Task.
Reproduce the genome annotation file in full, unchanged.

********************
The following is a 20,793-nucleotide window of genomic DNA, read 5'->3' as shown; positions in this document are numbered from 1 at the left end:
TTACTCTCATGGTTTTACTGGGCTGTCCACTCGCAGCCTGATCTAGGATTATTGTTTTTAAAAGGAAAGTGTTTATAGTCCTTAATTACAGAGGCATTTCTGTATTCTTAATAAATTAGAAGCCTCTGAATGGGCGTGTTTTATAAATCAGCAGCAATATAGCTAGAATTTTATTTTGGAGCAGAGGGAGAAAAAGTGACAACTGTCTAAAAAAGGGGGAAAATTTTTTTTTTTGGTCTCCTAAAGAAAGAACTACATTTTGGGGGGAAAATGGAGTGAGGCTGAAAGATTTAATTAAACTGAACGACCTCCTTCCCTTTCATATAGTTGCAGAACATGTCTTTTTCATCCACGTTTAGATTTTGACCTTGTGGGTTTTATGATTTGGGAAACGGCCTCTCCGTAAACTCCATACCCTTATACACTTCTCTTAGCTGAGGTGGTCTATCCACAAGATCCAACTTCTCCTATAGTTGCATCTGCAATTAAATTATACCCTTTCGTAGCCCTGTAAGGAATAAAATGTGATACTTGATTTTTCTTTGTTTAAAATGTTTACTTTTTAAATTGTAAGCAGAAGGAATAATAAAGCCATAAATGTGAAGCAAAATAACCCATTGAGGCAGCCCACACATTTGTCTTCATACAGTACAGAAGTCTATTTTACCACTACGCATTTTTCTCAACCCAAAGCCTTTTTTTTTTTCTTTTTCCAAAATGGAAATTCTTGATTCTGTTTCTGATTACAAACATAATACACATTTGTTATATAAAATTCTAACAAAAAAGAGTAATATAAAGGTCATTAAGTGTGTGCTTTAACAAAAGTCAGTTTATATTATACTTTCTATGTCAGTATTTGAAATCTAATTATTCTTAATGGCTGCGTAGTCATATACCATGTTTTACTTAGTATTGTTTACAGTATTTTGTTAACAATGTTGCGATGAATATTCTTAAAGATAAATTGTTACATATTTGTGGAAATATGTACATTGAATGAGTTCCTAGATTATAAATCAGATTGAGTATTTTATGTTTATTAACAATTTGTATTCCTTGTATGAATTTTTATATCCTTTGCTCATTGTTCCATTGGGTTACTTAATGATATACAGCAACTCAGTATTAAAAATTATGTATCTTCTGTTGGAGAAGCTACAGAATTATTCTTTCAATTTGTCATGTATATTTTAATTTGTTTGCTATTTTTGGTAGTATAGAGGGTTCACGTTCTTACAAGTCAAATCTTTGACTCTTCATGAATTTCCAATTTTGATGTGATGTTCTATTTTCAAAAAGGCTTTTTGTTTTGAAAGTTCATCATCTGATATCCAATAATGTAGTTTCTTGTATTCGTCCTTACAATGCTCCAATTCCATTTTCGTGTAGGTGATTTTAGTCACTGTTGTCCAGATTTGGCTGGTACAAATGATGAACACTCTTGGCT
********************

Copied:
The following is a 20,793-nucleotide window of genomic DNA, read 5'->3' as shown; positions in this document are numbered from 1 at the left end:
TTACTCTCATGGTTTTACTGGGCTGTCCACTCGCAGCCTGATCTAGGATTATTGTTTTTAAAAGGAAAGTGTTTATAGTCCTTAATTACAGAGGCATTTCTGTATTCTTAATAAATTAGAAGCCTCTGAATGGGCGTGTTTTATAAATCAGCAGCAATATAGCTAGAATTTTATTTTGGAGCAGAGGGAGAAAAAGTGACAACTGTCTAAAAAAGGGGGAAAATTTTTTTTTTTGGTCTCCTAAAGAAAGAACTACATTTTGGGGGGAAAATGGAGTGAGGCTGAAAGATTTAATTAAACTGAACGACCTCCTTCCCTTTCATATAGTTGCAGAACATGTCTTTTTCATCCACGTTTAGATTTTGACCTTGTGGGTTTTATGATTTGGGAAACGGCCTCTCCGTAAACTCCATACCCTTATACACTTCTCTTAGCTGAGGTGGTCTATCCACAAGATCCAACTTCTCCTATAGTTGCATCTGCAATTAAATTATACCCTTTCGTAGCCCTGTAAGGAATAAAATGTGATACTTGATTTTTCTTTGTTTAAAATGTTTACTTTTTAAATTGTAAGCAGAAGGAATAATAAAGCCATAAATGTGAAGCAAAATAACCCATTGAGGCAGCCCACACATTTGTCTTCATACAGTACAGAAGTCTATTTTACCACTACGCATTTTTCTCAACCCAAAGCCTTTTTTTTTTTCTTTTTCCAAAATGGAAATTCTTGATTCTGTTTCTGATTACAAACATAATACACATTTGTTATATAAAATTCTAACAAAAAAGAGTAATATAAAGGTCATTAAGTGTGTGCTTTAACAAAAGTCAGTTTATATTATACTTTCTATGTCAGTATTTGAAATCTAATTATTCTTAATGGCTGCGTAGTCATATACCATGTTTTACTTAGTATTGTTTACAGTATTTTGTTAACAATGTTGCGATGAATATTCTTAAAGATAAATTGTTACATATTTGTGGAAATATGTACATTGAATGAGTTCCTAGATTATAAATCAGATTGAGTATTTTATGTTTATTAACAATTTGTATTCCTTGTATGAATTTTTATATCCTTTGCTCATTGTTCCATTGGGTTACTTAATGATATACAGCAACTCAGTATTAAAAATTATGTATCTTCTGTTGGAGAAGCTACAGAATTATTCTTTCAATTTGTCATGTATATTTTAATTTGTTTGCTATTTTTGGTAGTATAGAGGGTTCACGTTCTTACAAGTCAAATCTTTGACTCTTCATGAATTTCCAATTTTGATGTGATGTTCTATTTTCAAAAAGGCTTTTTGTTTTGAAAGTTCATCATCTGATATCCAATAATGTAGTTTCTTGTATTCGTCCTTACAATGCTCCAATTCCATTTTCGTGTAGGTGATTTTAGTCACTGTTGTCCAGATTTGGCTGGTACAAATGATGAACACTCTTGGCT